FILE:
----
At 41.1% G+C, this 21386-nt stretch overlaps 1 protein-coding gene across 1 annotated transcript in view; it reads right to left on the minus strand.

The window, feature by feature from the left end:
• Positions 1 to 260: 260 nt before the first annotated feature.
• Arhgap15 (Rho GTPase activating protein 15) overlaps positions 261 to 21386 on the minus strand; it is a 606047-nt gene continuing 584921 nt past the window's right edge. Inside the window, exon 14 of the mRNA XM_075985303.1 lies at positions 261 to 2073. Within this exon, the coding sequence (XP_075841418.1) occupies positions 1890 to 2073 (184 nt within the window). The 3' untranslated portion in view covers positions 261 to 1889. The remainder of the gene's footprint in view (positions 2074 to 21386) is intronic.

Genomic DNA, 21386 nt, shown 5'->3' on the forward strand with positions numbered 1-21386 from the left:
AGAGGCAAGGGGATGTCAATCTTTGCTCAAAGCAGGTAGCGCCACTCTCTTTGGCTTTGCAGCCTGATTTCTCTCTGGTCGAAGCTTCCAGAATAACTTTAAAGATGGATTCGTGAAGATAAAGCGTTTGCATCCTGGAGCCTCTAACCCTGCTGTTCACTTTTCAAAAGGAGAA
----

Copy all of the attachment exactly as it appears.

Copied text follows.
At 41.1% G+C, this 21386-nt stretch overlaps 1 protein-coding gene across 1 annotated transcript in view; it reads right to left on the minus strand.

The window, feature by feature from the left end:
• Positions 1 to 260: 260 nt before the first annotated feature.
• Arhgap15 (Rho GTPase activating protein 15) overlaps positions 261 to 21386 on the minus strand; it is a 606047-nt gene continuing 584921 nt past the window's right edge. Inside the window, exon 14 of the mRNA XM_075985303.1 lies at positions 261 to 2073. Within this exon, the coding sequence (XP_075841418.1) occupies positions 1890 to 2073 (184 nt within the window). The 3' untranslated portion in view covers positions 261 to 1889. The remainder of the gene's footprint in view (positions 2074 to 21386) is intronic.

Genomic DNA, 21386 nt, shown 5'->3' on the forward strand with positions numbered 1-21386 from the left:
AGAGGCAAGGGGATGTCAATCTTTGCTCAAAGCAGGTAGCGCCACTCTCTTTGGCTTTGCAGCCTGATTTCTCTCTGGTCGAAGCTTCCAGAATAACTTTAAAGATGGATTCGTGAAGATAAAGCGTTTGCATCCTGGAGCCTCTAACCCTGCTGTTCACTTTTCAAAAGGAGAA